Research + Innovation
Hair loss usually develops gradually in both men and women. While the average scalp contains about 100,000 hairs, roughly 100 hairs are lost from the head every day. Each individual hair shaft survives for an average of four to five years, during which time it grows about half an inch a month. Sometime in its 5th year, the hair falls out and is replaced within 6 months by a new one.
Both men and women tend to lose hair thickness and amount as they age. Inherited or “pattern baldness,” both male and female, is the most common type of hair loss. Typical male pattern baldness involves a receding hairline and thinning around the crown with eventual bald spots. In males, the male pattern baldness is more commonly termed androgenetic alopecia for the involvement of the enzyme steroid 5α-Reductase in the conversion of testosterone to dihydrotestosterone in the hair follicles. This conversion results in progressive shortening of the growth cycle of the hair follicles, miniaturization of the follicles, and resultant hair loss.
Baldness is not usually caused by a disease, but is related to aging, heredity and testosterone metabolism. In addition to the common male and female patterns from a combination of these factors, other possible causes of hair loss include chemotherapy and radiation therapy and certain autoimmune diseases.
Copper is essential to vital cellular and enzyme processes required for human health and is the third most abundant trace metal in the body, after iron and zinc. Since the 1830s, copper has been known to be an essential nutrient. Copper plays a key role in several of the body’s essential enzyme systems needed for tissue repair, hair growth and other biological responses. These copper-based enzyme systems allow tissue to repair itself, blood vessels to form, wounds to close and inflammation to decrease. Copper is now known to be critical to the normal repair and healing process in all tissue, including connective tissues that comprise human skin, internal organs and bones.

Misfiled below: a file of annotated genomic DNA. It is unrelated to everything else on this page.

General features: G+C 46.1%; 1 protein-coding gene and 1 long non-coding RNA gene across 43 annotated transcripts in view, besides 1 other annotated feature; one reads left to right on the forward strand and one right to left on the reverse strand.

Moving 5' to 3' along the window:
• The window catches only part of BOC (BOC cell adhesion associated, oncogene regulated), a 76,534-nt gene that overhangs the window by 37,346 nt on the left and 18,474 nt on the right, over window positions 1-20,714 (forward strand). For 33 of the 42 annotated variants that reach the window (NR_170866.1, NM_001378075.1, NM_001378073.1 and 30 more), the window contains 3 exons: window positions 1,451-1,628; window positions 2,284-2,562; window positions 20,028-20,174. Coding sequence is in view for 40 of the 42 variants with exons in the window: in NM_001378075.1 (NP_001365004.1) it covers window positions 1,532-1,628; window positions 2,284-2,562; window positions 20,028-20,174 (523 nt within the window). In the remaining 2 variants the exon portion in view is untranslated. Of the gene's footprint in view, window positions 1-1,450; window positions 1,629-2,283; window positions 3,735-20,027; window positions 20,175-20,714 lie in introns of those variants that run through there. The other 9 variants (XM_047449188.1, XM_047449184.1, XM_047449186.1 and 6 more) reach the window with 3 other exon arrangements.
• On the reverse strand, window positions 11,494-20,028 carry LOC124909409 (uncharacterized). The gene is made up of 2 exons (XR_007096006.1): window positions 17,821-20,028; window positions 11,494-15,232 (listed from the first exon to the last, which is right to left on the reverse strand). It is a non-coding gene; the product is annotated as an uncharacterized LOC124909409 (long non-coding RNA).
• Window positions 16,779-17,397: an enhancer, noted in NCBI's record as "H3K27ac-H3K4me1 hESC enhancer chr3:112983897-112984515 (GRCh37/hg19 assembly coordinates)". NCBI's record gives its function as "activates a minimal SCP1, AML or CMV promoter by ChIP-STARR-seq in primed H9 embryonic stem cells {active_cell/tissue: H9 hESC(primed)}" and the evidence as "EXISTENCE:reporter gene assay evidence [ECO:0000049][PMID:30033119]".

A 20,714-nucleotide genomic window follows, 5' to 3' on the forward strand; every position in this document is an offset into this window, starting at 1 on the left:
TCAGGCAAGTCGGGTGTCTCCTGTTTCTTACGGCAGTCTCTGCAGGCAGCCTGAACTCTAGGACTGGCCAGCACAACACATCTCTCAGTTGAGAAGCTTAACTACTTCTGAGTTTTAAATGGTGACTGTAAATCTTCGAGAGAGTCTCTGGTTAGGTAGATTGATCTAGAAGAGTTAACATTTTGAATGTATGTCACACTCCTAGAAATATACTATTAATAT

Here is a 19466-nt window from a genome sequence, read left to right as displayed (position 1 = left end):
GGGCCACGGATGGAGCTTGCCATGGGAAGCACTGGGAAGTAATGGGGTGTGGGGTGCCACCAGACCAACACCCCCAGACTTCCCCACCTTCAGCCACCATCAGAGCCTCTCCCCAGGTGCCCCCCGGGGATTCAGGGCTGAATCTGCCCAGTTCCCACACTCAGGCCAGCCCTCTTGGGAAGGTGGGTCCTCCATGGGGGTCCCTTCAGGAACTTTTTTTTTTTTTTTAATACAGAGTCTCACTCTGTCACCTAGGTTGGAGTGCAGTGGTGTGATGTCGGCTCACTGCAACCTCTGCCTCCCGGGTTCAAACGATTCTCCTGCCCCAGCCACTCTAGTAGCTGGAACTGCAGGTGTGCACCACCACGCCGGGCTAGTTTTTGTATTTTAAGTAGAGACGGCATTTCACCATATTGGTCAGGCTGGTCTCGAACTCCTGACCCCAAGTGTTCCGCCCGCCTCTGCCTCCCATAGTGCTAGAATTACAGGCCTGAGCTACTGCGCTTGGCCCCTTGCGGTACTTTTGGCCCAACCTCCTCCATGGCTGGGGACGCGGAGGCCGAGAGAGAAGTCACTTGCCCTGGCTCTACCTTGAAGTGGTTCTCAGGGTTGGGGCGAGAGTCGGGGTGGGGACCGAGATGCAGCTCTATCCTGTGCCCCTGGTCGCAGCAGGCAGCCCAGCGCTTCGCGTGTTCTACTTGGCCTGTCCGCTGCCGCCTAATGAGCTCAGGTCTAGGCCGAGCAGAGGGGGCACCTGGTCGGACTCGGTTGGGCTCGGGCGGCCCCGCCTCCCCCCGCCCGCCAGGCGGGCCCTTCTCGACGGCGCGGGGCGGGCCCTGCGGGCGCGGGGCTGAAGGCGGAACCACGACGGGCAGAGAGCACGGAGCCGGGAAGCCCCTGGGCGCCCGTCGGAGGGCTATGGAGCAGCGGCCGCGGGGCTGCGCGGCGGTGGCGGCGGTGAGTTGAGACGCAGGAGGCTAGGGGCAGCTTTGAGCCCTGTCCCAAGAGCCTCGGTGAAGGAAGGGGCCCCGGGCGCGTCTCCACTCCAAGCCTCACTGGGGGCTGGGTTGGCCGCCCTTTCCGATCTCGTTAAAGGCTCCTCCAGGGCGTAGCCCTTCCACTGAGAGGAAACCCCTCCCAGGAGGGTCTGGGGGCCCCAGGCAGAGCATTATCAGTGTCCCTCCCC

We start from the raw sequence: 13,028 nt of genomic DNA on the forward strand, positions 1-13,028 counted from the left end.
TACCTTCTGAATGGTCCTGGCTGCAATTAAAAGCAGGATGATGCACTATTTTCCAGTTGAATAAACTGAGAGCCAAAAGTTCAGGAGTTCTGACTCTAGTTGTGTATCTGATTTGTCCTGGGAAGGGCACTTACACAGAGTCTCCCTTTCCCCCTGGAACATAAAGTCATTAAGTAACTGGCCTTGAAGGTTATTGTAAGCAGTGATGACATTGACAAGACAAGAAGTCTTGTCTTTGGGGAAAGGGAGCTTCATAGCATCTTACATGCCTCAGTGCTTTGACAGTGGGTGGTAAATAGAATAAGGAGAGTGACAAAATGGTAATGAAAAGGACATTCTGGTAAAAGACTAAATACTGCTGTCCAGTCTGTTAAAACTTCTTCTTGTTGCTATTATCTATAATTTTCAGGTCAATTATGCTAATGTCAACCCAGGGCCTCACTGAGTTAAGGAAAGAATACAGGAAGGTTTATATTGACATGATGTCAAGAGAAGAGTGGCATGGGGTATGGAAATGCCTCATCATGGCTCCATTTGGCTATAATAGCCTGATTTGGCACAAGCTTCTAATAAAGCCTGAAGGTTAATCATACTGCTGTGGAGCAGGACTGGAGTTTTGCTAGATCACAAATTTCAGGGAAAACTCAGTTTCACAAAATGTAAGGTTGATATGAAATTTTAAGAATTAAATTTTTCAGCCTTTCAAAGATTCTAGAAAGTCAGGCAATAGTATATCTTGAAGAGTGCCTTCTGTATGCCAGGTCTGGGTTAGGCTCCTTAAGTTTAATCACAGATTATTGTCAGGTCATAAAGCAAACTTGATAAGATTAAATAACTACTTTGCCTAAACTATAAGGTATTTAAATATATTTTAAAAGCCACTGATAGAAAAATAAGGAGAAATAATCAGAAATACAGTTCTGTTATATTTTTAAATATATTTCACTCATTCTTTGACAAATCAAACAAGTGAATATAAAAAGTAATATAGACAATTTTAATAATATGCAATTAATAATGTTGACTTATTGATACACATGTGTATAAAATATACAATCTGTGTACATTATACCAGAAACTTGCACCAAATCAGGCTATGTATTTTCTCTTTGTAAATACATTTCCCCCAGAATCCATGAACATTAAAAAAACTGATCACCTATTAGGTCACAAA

Skin and scalp health, dermal wound healing, and general soft tissue repair requires many of the same biological processes such as reconstitution of an extracellular matrix and increased blood from (angiogenesis). Copper is utilized by essentially every cell and organ; resulting in the formation of important copper-dependent enzymes.
In numerous studies, copper peptides have been shown to promote new blood vessel growth, enhance the expression of growth factors, activate matrix metalloproteases and stimulate the formation of new collagen, elastin and glycosaminoglycan components of tissue to accelerate the repair process.
The extracellular matrix is important to the health of the hair follicle as it provides structural integrity and components, as well as a nutrient supply.
Typically, hair on the human scalp grows about 0.3 to 0.4 mm/day or about 6 inches per year. At any given time, a random number of hairs will be in various stages of growth and shedding. There are three stages of hair growth: catagen, telogen, and anagen.
Catagen - the transitional phase and 3% of all hairs are in this phase at any time. This phase lasts for about 2-3 weeks for scalp hair during which time hair growth stops.
Telogen - the resting phase of the hair cycle and accounts for 10-15% of all hairs. This phase lasts for about 100 days for hairs on the scalp and much longer for hairs on the eyebrow, eyelash, arm and leg. During this phase the hair follicle is completely at rest.
Anagen - the active phase of the hair. The cells in the root of the hair are dividing rapidly. A new hair is formed and pushes the old hair up the follicle and eventually out. During this phase the hair grows about 1 cm every 28 days. Scalp hair stays in this active phase of growth for 2-6 years. The length of the hair depends on the length of the anagen growth phase. The hair on the arms, legs, eyelashes, and eyebrows has a very short active growth phase of about 30-45 days which explains why they are so much shorter than scalp hair.
Other important aspects of hair growth, and more importantly of hair loss, are the types of hair produced by growing hair follicles. Large hair follicles, typical of normal hair growth produce what is called terminal hairs; large diameter, long, pigmented hairs. Small hair follicles such as those on the body or face or scalp, under the influence of dehydrotestosterone, produce vellus hair; small diameter, short, lightly pigmented hairs.
Studies with Copper Peptides
A number of peptide copper complexes have been demonstrated to have stimulatory effects of the growth of hair in experimental models and in preliminary studies with small numbers of human volunteers. These copper peptide complexes were potent stimulators of the transition of telogen follicles to growing anagen follicles when used intradermally or by topical application in model studies.
In the human volunteers, the peptide copper complex treatment after six months led to an increase in anagen hair density of the scalp.